Leaders are limited by their vision rather than by their abilities.” - Roy T. Bennett
The word “vision” has been a feature of corporate culture jargon for years as a key ingredient in achieving positive growth and extraordinary results.
So why is the concept of creating a vision and the cultural values that drive its pursuance, still often misunderstood and/or unsuccessfully executed, particularly in startups?
Workplace culture support company Rungway, surveyed 2,000 UK employees on their attitude to work. The research showed that more than half (52%) of employees in the UK can’t recite their organization’s vision, and nearly half (49%) can’t recite their organization’s values.
The inability of employees to recite or align to their organization’s vision and values can lead to a lack of engagement, motivation and therefore productivity.
A clear, compelling organizational vision is the foundation for a strong workplace culture. It the “why” of the company, and countless studies have shown that a person’s why, or sense of purpose, is the strongest and most sustainable driver of human motivation, especially when the going gets tough.
Austrian psychiatrist Viktor Frankl studied human motivational factors while held prisoner in the Nazi concentration camp Auschwitz, during the Holocaust of World War II. In his 1946 book Man’s Search For Meaning his findings showed that regardless of age or physical stature, the men with a greater sense of purpose in their lives showed the most resilience, and hence lived the longest or even survived.
The Essential Practice Of Vision Setting
Aligning a company’s vision and values with those of the individual employees will enhance motivation, leading to greater overall performance and employee retention.
But how can an organization effectively design a clear, compelling vision statement that will inspire and motivate each employee to make sacrifices, work hard, work efficiently, and enjoying doing so?
At Winning EQ, here are four steps we recommend:
Firstly, understand the difference between “vision” and “mission”. If vision is the “why”, then mission is the “what”. The vision gives a company or individual a grand idea of what is possible, describing where they want themselves, the community, or the world, to be as a result of the company's efforts.
A mission states what work is already being done, what goals are already being met, the problems that are being solved and the product or service that solves them.
It is important that each employee is involved in the vision setting process. This leads to a greater sense of empowerment, and they are more likely to feel connected to that vision, taking ownership of whatever is necessary to achieve it. The values can be viewed as the “who” a company or individual is, or in other words, the character needed to materialize a vision.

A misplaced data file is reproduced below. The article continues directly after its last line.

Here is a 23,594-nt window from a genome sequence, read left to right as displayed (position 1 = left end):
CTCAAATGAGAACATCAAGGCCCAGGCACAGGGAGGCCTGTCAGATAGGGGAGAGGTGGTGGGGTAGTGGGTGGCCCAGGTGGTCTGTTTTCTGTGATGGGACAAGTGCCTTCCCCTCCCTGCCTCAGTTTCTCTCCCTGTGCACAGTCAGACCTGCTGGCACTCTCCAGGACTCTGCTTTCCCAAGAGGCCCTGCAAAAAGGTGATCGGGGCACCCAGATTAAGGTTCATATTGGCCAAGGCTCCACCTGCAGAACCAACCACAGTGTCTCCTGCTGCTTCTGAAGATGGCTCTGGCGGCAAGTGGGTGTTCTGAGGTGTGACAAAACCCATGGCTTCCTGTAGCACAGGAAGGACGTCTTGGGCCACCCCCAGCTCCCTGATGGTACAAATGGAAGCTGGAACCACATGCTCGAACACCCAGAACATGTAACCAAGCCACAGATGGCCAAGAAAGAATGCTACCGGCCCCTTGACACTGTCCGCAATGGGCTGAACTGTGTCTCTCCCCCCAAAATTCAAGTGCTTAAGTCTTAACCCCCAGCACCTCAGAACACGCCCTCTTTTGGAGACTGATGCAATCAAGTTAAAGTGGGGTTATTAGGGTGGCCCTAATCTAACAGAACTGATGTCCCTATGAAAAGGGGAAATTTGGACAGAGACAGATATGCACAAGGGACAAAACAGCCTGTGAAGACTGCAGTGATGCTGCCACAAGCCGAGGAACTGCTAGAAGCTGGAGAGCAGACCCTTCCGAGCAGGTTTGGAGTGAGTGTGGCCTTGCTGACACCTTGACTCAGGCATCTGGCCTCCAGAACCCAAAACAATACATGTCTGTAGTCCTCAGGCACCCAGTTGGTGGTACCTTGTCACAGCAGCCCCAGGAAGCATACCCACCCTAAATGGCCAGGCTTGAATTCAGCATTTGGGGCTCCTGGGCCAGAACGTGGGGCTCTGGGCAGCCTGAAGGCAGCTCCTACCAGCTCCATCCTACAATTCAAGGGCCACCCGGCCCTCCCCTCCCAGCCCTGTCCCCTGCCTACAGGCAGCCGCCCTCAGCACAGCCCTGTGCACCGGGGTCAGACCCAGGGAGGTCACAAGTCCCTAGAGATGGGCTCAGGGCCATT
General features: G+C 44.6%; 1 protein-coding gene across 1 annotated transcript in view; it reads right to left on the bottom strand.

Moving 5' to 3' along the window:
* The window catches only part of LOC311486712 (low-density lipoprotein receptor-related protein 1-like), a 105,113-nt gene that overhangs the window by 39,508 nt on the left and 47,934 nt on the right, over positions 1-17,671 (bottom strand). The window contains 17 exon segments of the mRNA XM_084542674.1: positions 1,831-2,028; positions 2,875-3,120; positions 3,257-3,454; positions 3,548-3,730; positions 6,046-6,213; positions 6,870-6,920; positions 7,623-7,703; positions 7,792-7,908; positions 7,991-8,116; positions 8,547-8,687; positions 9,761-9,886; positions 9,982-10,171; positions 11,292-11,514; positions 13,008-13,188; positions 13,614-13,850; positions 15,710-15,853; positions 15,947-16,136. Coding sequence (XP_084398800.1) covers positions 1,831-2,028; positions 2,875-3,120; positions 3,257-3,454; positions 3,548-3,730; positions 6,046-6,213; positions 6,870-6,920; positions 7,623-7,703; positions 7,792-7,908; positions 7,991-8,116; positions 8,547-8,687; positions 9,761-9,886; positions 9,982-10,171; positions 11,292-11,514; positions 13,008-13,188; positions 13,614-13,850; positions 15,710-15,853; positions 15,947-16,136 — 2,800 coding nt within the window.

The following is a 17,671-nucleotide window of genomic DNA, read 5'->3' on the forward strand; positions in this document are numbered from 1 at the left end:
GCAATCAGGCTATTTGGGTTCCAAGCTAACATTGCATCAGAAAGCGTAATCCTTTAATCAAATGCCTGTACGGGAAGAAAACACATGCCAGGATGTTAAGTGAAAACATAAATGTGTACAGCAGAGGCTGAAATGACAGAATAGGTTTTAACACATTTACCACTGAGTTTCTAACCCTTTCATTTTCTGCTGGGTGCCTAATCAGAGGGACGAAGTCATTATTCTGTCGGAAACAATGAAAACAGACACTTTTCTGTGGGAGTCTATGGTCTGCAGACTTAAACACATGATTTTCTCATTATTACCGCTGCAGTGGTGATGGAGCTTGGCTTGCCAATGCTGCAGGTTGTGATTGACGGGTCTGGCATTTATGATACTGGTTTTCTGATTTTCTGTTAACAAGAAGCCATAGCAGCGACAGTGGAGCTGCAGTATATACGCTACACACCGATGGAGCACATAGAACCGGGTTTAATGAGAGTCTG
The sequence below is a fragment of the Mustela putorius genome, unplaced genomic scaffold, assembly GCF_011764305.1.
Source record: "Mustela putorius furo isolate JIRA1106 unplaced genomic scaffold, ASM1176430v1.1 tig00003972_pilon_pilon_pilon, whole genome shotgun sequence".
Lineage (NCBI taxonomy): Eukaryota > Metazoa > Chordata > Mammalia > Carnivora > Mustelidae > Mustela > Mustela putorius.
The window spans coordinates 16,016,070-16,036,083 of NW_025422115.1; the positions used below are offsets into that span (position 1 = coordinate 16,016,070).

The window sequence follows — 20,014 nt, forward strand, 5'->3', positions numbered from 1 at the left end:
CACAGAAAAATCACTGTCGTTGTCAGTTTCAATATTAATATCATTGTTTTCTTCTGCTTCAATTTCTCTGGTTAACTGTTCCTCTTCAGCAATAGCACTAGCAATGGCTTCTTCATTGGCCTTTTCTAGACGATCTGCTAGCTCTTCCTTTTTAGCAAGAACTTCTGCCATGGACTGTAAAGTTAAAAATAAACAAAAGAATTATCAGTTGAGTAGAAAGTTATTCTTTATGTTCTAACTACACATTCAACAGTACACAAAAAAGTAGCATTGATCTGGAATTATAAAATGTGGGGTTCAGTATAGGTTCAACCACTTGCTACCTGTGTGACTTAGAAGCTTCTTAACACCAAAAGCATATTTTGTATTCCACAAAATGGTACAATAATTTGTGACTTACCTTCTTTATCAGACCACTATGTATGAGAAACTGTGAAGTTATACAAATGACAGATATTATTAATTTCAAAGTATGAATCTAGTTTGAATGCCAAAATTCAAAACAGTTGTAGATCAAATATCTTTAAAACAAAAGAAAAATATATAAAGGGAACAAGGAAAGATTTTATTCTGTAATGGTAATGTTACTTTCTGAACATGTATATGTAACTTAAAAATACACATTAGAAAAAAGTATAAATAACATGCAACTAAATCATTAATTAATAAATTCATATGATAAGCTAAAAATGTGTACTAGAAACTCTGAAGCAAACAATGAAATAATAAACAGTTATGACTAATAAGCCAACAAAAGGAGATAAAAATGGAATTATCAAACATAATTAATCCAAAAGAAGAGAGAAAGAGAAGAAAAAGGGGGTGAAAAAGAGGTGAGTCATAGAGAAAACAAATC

When considering a powerful, compelling vision, ask questions like:
· Where are we going?
· What is important to us?
· What positive change will we effect on the world?
· What outcome is worth sacrificing for?
For an historic example of a compelling vision, one need only turn to Martin Luther King Jnr’s famous quote:
“I have a dream that my four little children will one day live in a nation where they will not be judged by the color of their skin, but by the content of their character.”
Another somewhat extreme, yet undeniably impactful example of a clear, compelling vision is when Winston Churchill addressed his nation, laying plans to protect Great Britain’s freedom, and abolish Adolf Hitler’s reign of human destruction:
“Victory at all costs, victory in spite of all terror, victory however long and hard the road may be; for without victory, there is no survival”.
Now it’s time to narrow down everyone’s input and achieve alignment on a simple, impactful vision that accurately encompasses what is important for the company and its individuals.
This process will require effective communication and decision making, facilitated by the company’s more recognized leaders, and/or a third party consultant.
An example of a clear, concise and compelling company vision is that of Teach For America:
“One day, all children in this nation will have the opportunity to attain an excellent education”.
Once a clear, compelling vision has been established, it is vital that the vision is seen and heard as much as possible. Constant efforts to establish a connection with the vision should be made, especially as a company grows. It can be challenging to have new employees connect to the company vision and values the same way as the early adopters, so be creative, intentional and consistent when doing so.
During the onboarding process of new employees at the rapidly expanding e-commerce company Feedonomics, the CEO Shawn Lipman conducts a 60 minute workshop on the company vision and values, and regular company wide “company values expression sessions” facilitated by the employees themselves.
Set the tone now for a successful 2020
The new year is already here, and now is the perfect time to revisit and possibly redesign your company vision, and how well your employees are connecting to it.
Invest in a leadership consulting firm like Winning EQ to facilitate a comprehensive organizational health check, followed by a vision setting session.
There is also an opportunity to gain valuable knowledge and inspiration on the power of vision setting, and other game-changing leadership topics at the LA Workplace Summit on January 23rd. Simply click HERE for tickets and info and be sure to sign up with your team now to avoid disappointment, because places are limited.